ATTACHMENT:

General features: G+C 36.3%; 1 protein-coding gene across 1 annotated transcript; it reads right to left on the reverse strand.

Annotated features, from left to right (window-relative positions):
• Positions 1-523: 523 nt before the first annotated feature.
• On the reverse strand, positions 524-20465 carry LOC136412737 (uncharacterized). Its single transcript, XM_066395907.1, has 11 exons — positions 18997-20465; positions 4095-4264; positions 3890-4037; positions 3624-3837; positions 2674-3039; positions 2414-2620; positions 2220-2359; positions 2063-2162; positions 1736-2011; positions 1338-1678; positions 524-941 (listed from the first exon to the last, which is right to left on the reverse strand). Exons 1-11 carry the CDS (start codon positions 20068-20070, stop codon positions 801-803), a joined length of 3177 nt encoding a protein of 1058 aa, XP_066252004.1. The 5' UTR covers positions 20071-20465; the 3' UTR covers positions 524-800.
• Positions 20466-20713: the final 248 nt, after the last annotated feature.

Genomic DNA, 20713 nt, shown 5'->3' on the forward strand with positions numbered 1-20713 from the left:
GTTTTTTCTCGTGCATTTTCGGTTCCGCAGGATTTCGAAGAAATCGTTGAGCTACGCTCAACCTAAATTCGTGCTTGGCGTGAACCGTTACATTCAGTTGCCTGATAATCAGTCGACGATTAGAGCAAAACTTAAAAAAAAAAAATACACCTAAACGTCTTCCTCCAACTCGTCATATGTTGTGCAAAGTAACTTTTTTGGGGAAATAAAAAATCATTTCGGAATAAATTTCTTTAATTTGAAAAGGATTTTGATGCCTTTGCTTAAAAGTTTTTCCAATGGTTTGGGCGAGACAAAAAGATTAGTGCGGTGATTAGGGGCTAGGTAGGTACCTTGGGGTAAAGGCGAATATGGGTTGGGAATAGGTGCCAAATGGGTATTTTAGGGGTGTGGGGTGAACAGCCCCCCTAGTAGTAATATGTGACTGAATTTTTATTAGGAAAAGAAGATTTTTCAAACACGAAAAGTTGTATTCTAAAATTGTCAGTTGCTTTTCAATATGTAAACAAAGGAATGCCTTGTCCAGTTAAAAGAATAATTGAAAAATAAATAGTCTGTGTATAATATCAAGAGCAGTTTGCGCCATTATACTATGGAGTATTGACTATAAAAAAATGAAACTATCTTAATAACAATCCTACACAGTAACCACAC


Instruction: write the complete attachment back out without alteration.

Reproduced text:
General features: G+C 36.3%; 1 protein-coding gene across 1 annotated transcript; it reads right to left on the reverse strand.

Annotated features, from left to right (window-relative positions):
• Positions 1-523: 523 nt before the first annotated feature.
• On the reverse strand, positions 524-20465 carry LOC136412737 (uncharacterized). Its single transcript, XM_066395907.1, has 11 exons — positions 18997-20465; positions 4095-4264; positions 3890-4037; positions 3624-3837; positions 2674-3039; positions 2414-2620; positions 2220-2359; positions 2063-2162; positions 1736-2011; positions 1338-1678; positions 524-941 (listed from the first exon to the last, which is right to left on the reverse strand). Exons 1-11 carry the CDS (start codon positions 20068-20070, stop codon positions 801-803), a joined length of 3177 nt encoding a protein of 1058 aa, XP_066252004.1. The 5' UTR covers positions 20071-20465; the 3' UTR covers positions 524-800.
• Positions 20466-20713: the final 248 nt, after the last annotated feature.

Genomic DNA, 20713 nt, shown 5'->3' on the forward strand with positions numbered 1-20713 from the left:
GTTTTTTCTCGTGCATTTTCGGTTCCGCAGGATTTCGAAGAAATCGTTGAGCTACGCTCAACCTAAATTCGTGCTTGGCGTGAACCGTTACATTCAGTTGCCTGATAATCAGTCGACGATTAGAGCAAAACTTAAAAAAAAAAAATACACCTAAACGTCTTCCTCCAACTCGTCATATGTTGTGCAAAGTAACTTTTTTGGGGAAATAAAAAATCATTTCGGAATAAATTTCTTTAATTTGAAAAGGATTTTGATGCCTTTGCTTAAAAGTTTTTCCAATGGTTTGGGCGAGACAAAAAGATTAGTGCGGTGATTAGGGGCTAGGTAGGTACCTTGGGGTAAAGGCGAATATGGGTTGGGAATAGGTGCCAAATGGGTATTTTAGGGGTGTGGGGTGAACAGCCCCCCTAGTAGTAATATGTGACTGAATTTTTATTAGGAAAAGAAGATTTTTCAAACACGAAAAGTTGTATTCTAAAATTGTCAGTTGCTTTTCAATATGTAAACAAAGGAATGCCTTGTCCAGTTAAAAGAATAATTGAAAAATAAATAGTCTGTGTATAATATCAAGAGCAGTTTGCGCCATTATACTATGGAGTATTGACTATAAAAAAATGAAACTATCTTAATAACAATCCTACACAGTAACCACAC